Despite what you may think, I don't see myself as very creative. I am good at taking other people's ideas and adapting them, but coming up with my own ideas is not really something that comes easily to me! So, I searched for ideas in my favourite online place for inspiration - Pinterest! You can see my Christmas Cards inspiration board here. The card pictured below is the card that gave me my starting point, but as I usually find when copying someone else's idea, I need to alter it in order to suit my own situation and/or style. I am sure that you can see the resemblance between this card and the cards that I actually ended up making:
I love this card, but when I started to make my proto-type, I was really struggling with the bow. It just wasn't sitting quite right, and knowing I had 60+ cards to make, I knew I wouldn't want to fiddle with 60 or more tiny bows! So, I rearranged the hanging baubles (buttons) and the writing, and settled with a strip of ribbon along the bottom of the card. I also had to put my perfectionism aside and settled for non-matching buttons. It would have cost a fortune to buy buttons all the same size, instead I bought this multi-pack from Spotlight and had fun mixing and matching different buttons onto the cards. It also helped to make each card unique, which I think is a nice touch :)
|Sorry - not a good photo!|
I worked out the correct template on Publisher for the lines for baubles and the writing.
When making the cards, I treated it like a mass-production. I did each step of the process x 60, rather than making 60 cards one after the other from start to finish. I found it to be nice and simple, and really saved time doing it this way.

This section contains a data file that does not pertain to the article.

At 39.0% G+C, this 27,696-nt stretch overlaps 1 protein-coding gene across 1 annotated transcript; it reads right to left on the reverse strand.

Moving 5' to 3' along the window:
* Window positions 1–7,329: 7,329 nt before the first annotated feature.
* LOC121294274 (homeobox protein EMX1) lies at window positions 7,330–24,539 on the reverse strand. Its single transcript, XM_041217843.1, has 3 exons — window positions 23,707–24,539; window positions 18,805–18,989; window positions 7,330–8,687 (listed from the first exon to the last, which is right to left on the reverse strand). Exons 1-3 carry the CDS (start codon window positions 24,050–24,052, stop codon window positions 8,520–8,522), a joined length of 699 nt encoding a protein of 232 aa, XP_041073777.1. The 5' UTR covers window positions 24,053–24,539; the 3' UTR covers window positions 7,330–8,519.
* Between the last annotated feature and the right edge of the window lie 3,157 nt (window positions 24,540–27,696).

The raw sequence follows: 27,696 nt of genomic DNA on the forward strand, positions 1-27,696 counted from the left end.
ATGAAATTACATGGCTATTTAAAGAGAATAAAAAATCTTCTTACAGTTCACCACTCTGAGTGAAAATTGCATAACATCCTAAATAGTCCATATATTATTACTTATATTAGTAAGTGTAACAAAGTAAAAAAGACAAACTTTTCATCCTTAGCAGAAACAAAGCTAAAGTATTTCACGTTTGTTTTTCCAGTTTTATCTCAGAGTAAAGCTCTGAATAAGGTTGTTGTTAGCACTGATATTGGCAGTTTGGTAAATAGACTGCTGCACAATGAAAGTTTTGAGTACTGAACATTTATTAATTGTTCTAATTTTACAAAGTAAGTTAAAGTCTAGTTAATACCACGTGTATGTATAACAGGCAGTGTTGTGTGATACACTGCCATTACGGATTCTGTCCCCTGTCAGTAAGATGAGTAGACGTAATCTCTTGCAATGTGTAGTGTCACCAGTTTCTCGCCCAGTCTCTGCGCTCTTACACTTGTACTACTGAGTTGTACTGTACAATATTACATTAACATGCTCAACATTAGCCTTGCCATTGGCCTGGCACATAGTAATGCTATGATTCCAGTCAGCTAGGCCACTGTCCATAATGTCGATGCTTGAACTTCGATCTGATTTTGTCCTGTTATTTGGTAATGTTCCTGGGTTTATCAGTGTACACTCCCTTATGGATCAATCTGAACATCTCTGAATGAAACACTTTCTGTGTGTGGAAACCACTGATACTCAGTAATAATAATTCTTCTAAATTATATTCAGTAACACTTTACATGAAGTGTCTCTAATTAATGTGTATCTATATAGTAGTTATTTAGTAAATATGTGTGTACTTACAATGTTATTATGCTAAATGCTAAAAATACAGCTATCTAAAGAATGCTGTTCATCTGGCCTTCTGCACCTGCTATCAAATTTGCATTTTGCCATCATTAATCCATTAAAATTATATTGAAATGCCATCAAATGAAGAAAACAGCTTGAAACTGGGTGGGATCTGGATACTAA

After first printing the template (two per page, back to back) onto white cardboard, I cut the cards in half.
Then I used my nail and the groove in my guilotine to create a fold line. (I would love to have the Martha Stewart bonefolder and measuring board!! But this was my alternative...) This process ensures that the card fold is crisp and even - definitely worth the extra time.
Next I sorted my buttons into size groups.
I then glued the buttons onto the front of the cards, using PVA glue and a brush. I tended to choose two small and one large button per card. This made the cards look balanced, without being perfectly symmetrical.
Last, I glued the ribbon along the bottom of the card, using a regular glue stick to hold the ribbon in place.
And here is my finished card!
I really enjoyed making these cards for my friends and family. I didn't once feel overwhelmed by the process, because I stuck to my plan of keeping it simple! I started planning really early - this gave me plenty of time to fiddle with the templates and proto-type and to gather all of the materials that I needed. Essentially, I had three 'ingredients' - card, buttons, ribbon - which was really manageable and made my card-making an achievable goal for me :)